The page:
Question1: I am looking at a 6000 lb Takeuchi 125 (4'9" blade and width) and a 3600 lb Takeuchi 016 (39-51 inch expandable width/blade). I need to do some other work like digging pipe trenches and building a real road or two. So, I'm torn. Thin for trails, or 4'9" for a middle ground all-utility excavator?

    Question 2: Am I crazy to try this without professional advice and planning? I would rather do it myself and digest the reading materials and tapes to learn some layout, grade, drainage, esthetics and overall plan than pay someone. Funner that way. Forst places to go for reading materials?

    Question 3: Any way to make $ with this, even a little? How about building something so good that you hold an event once a year. Anyone do this and generate a positive cash-flow? I am doing it for the fun and exercise, but I am always looking out for a $. And that would certainly skew the way I lay this out, if I thought that certain types of courses had more appeal.

    Thanks,
    JH
    I would contact your local mountain bike club. They almost certainly have people who would offer experienced advice simply for allowing access to the finished product. You'll be much better off having good help and getting it right the first time than screwing it up and then having to fix it later. The cost of a mistake could be high in terms of land damage. It's a nobel thought, but don't try to go it alone. As for reading material, at the very least, buy IMBA's Trail Solutions and Troy Scott Parker's Natural Surface Trails by Design.

  8. #33
    trail rat
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    Quote Originally Posted by roosterdad View Post
    I own my own mountain. I am days away from buying a used mini-excavator and start my own trail system. I have about 600 acres of terrain from flat cottonwood lined creeks to maple covered benches to steep-north-facing pine-covered slope. Several fantastic summit overlooks with huge views. There is really nothing there now but elk, deer and moose and of course cattle in the lower meadows all summer. My plan is 9-12 miles of trails that take advantage of all terrains and views, with some fun features.

    Question1: I am looking at a 6000 lb Takeuchi 125 (4'9" blade and width) and a 3600 lb Takeuchi 016 (39-51 inch expandable width/blade). I need to do some other work like digging pipe trenches and building a real road or two. So, I'm torn. Thin for trails, or 4'9" for a middle ground all-utility excavator?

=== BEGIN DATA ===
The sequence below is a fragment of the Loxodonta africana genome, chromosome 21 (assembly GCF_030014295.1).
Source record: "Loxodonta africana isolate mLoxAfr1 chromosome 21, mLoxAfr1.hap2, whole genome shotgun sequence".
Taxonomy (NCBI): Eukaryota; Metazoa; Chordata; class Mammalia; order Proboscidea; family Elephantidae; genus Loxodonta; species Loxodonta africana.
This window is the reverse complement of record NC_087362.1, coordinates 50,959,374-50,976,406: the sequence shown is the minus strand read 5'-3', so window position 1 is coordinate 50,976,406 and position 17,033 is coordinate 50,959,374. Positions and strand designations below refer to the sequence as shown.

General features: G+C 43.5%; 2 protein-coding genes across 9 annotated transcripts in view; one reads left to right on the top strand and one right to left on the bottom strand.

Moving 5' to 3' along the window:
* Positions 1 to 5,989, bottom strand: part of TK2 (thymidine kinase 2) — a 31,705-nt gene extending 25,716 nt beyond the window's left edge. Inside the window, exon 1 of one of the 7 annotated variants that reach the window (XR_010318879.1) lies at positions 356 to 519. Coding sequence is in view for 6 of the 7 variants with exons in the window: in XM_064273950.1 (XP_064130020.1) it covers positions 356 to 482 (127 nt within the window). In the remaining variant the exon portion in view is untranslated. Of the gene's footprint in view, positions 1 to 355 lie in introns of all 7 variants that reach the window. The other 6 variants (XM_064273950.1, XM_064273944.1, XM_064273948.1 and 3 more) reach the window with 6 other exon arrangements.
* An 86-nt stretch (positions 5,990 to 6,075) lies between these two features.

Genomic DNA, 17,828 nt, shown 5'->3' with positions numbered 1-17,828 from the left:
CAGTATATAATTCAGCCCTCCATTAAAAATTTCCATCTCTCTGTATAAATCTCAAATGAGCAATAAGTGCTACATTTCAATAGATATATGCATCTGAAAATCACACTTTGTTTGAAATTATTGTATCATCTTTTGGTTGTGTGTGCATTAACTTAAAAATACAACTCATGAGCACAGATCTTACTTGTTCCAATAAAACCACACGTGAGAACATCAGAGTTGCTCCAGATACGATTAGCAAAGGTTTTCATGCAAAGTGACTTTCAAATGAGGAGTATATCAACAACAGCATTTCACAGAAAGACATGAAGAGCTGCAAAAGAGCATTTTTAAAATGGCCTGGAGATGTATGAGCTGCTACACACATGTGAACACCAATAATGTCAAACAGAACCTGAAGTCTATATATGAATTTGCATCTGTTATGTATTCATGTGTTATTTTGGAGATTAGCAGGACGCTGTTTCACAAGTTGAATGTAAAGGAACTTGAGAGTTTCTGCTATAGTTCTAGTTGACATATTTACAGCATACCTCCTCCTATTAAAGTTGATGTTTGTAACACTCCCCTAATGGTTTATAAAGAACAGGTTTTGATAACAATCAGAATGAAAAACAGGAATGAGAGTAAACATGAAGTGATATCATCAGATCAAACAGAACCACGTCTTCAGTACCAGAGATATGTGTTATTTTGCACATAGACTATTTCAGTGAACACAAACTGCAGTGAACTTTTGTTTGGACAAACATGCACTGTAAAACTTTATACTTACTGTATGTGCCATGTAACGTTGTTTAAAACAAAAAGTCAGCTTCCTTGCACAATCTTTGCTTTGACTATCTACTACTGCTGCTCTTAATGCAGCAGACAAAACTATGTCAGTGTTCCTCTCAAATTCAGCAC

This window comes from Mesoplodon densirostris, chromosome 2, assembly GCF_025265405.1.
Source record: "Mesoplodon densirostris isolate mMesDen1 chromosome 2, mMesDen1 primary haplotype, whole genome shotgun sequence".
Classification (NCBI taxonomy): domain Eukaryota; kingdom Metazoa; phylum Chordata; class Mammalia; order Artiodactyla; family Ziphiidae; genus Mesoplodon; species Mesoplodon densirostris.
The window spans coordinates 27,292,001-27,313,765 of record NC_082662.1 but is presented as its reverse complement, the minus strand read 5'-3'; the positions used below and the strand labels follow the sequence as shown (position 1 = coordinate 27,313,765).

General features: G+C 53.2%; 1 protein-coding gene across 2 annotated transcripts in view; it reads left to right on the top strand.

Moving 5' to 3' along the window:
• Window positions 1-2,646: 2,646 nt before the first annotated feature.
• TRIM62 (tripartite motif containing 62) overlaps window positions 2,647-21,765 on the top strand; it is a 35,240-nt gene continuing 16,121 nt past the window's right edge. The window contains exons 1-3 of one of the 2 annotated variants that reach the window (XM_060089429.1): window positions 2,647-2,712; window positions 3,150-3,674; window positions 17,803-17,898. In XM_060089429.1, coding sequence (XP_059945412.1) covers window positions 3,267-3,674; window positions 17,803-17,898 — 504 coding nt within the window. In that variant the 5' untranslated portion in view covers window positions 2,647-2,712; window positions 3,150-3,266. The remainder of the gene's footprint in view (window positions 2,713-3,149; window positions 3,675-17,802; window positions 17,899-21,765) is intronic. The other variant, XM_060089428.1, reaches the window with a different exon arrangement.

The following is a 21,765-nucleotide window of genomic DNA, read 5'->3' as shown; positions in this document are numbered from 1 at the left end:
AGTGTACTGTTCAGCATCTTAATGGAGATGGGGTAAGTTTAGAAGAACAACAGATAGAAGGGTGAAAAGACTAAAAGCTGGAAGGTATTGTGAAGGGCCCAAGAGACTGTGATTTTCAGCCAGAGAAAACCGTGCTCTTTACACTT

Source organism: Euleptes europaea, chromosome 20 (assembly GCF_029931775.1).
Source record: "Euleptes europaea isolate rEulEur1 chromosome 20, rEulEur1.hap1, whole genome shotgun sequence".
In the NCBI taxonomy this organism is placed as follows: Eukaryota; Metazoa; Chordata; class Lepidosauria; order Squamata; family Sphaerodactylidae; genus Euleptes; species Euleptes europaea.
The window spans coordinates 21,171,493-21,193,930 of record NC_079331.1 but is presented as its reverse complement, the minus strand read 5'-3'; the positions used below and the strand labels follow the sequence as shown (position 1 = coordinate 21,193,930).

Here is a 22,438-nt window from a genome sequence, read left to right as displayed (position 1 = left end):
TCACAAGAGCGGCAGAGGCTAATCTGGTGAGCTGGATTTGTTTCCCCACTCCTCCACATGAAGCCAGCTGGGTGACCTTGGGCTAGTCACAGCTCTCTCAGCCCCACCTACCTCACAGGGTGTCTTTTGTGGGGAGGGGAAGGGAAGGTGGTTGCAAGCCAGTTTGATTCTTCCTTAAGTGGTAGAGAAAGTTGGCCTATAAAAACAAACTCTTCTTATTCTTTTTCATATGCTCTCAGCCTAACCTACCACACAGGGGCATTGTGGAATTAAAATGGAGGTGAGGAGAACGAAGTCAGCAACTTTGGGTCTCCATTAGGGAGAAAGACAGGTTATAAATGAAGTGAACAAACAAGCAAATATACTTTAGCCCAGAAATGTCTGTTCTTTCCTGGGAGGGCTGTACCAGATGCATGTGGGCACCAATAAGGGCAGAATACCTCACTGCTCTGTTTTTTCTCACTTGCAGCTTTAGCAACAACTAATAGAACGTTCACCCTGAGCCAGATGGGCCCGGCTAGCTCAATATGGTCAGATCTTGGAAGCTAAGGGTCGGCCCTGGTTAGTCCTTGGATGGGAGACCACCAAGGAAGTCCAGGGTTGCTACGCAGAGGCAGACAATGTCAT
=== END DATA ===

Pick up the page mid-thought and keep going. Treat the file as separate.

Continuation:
Question 2: Am I crazy to try this without professional advice and planning? I would rather do it myself and digest the reading materials and tapes to learn some layout, grade, drainage, esthetics and overall plan than pay someone. Funner that way. Forst places to go for reading materials?

    Question 3: Any way to make $ with this, even a little? How about building something so good that you hold an event once a year. Anyone do this and generate a positive cash-flow? I am doing it for the fun and exercise, but I am always looking out for a $. And that would certainly skew the way I lay this out, if I thought that certain types of courses had more appeal.

    Thanks,
    JH
    Are you looking to hire a pro trail builder? If not, this is way off topic for this thread, but there are quite a few others like this where people are building their own trails on their property.
    What to do with 6 acres?
    A little backyard fun
    Back Yard Trail

    In terms of making money with your trails, check with your attorney about liability laws in your state; most have some tough requirements if you charge for access, and insurance costs might be very high.
    Private property liability
    CCCMB web - Facebook
    SLO trail maps - conditions

    "The physician heals, Nature makes well" - real fortune cookie

  9. #34
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    Quote Originally Posted by snug dug View Post
    Northern Virginia, on some BLM land called Meadowood

    Sweet, glad to see some mtn bike trail finally happening there......

    Woody

  10. #35
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    Quote Originally Posted by roosterdad View Post
    I own my own mountain.
    Thanks,
    JH
    Rooster,
    I'd go with the narrower version. And yes, you can make $ at it. There are ranches all over Texas that put on races. Even off road triathalons, running events, and other things besides mountain biking. You can even have camping. I do suggest you get someone who has built trail with a mini-x to help you at first, even for a couple of days to show you what can (and will) go wrong and also how to do it correctly for the first time.
    Texas based trail builders: www.sstrails.com